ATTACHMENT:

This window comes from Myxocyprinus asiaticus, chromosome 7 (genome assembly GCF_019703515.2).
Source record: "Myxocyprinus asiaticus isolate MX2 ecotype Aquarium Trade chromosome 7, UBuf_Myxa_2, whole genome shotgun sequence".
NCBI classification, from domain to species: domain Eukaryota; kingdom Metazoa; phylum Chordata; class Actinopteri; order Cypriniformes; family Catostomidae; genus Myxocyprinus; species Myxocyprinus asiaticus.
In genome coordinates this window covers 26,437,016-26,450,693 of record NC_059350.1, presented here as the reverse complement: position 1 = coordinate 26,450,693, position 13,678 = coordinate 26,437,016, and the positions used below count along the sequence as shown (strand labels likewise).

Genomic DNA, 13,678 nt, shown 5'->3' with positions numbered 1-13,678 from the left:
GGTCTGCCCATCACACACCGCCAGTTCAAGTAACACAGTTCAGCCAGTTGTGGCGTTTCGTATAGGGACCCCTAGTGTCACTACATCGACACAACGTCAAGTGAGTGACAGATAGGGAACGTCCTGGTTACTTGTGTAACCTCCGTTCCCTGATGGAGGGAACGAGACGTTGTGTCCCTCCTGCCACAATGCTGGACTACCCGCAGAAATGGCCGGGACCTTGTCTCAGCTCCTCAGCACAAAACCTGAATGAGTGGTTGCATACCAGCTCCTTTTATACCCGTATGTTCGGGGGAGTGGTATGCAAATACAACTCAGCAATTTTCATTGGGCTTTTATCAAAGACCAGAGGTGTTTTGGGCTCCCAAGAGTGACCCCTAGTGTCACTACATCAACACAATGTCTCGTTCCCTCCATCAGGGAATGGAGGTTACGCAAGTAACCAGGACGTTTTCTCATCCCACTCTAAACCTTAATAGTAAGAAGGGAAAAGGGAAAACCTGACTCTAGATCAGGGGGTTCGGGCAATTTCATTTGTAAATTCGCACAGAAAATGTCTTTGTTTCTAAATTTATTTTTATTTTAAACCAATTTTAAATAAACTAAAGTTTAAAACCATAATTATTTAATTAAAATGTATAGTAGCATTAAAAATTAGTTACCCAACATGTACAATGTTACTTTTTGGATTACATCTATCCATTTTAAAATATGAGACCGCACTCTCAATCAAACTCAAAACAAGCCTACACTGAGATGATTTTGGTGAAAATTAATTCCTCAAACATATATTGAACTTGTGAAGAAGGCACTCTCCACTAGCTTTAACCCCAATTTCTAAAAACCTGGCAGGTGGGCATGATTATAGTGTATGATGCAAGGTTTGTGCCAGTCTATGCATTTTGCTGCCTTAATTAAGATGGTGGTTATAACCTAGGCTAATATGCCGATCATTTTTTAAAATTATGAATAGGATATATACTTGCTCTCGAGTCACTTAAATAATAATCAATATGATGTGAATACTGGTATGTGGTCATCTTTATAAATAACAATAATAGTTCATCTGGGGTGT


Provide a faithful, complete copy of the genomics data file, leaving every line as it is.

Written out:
This window comes from Myxocyprinus asiaticus, chromosome 7 (genome assembly GCF_019703515.2).
Source record: "Myxocyprinus asiaticus isolate MX2 ecotype Aquarium Trade chromosome 7, UBuf_Myxa_2, whole genome shotgun sequence".
NCBI classification, from domain to species: domain Eukaryota; kingdom Metazoa; phylum Chordata; class Actinopteri; order Cypriniformes; family Catostomidae; genus Myxocyprinus; species Myxocyprinus asiaticus.
In genome coordinates this window covers 26,437,016-26,450,693 of record NC_059350.1, presented here as the reverse complement: position 1 = coordinate 26,450,693, position 13,678 = coordinate 26,437,016, and the positions used below count along the sequence as shown (strand labels likewise).

Genomic DNA, 13,678 nt, shown 5'->3' with positions numbered 1-13,678 from the left:
GGTCTGCCCATCACACACCGCCAGTTCAAGTAACACAGTTCAGCCAGTTGTGGCGTTTCGTATAGGGACCCCTAGTGTCACTACATCGACACAACGTCAAGTGAGTGACAGATAGGGAACGTCCTGGTTACTTGTGTAACCTCCGTTCCCTGATGGAGGGAACGAGACGTTGTGTCCCTCCTGCCACAATGCTGGACTACCCGCAGAAATGGCCGGGACCTTGTCTCAGCTCCTCAGCACAAAACCTGAATGAGTGGTTGCATACCAGCTCCTTTTATACCCGTATGTTCGGGGGAGTGGTATGCAAATACAACTCAGCAATTTTCATTGGGCTTTTATCAAAGACCAGAGGTGTTTTGGGCTCCCAAGAGTGACCCCTAGTGTCACTACATCAACACAATGTCTCGTTCCCTCCATCAGGGAATGGAGGTTACGCAAGTAACCAGGACGTTTTCTCATCCCACTCTAAACCTTAATAGTAAGAAGGGAAAAGGGAAAACCTGACTCTAGATCAGGGGGTTCGGGCAATTTCATTTGTAAATTCGCACAGAAAATGTCTTTGTTTCTAAATTTATTTTTATTTTAAACCAATTTTAAATAAACTAAAGTTTAAAACCATAATTATTTAATTAAAATGTATAGTAGCATTAAAAATTAGTTACCCAACATGTACAATGTTACTTTTTGGATTACATCTATCCATTTTAAAATATGAGACCGCACTCTCAATCAAACTCAAAACAAGCCTACACTGAGATGATTTTGGTGAAAATTAATTCCTCAAACATATATTGAACTTGTGAAGAAGGCACTCTCCACTAGCTTTAACCCCAATTTCTAAAAACCTGGCAGGTGGGCATGATTATAGTGTATGATGCAAGGTTTGTGCCAGTCTATGCATTTTGCTGCCTTAATTAAGATGGTGGTTATAACCTAGGCTAATATGCCGATCATTTTTTAAAATTATGAATAGGATATATACTTGCTCTCGAGTCACTTAAATAATAATCAATATGATGTGAATACTGGTATGTGGTCATCTTTATAAATAACAATAATAGTTCATCTGGGGTGT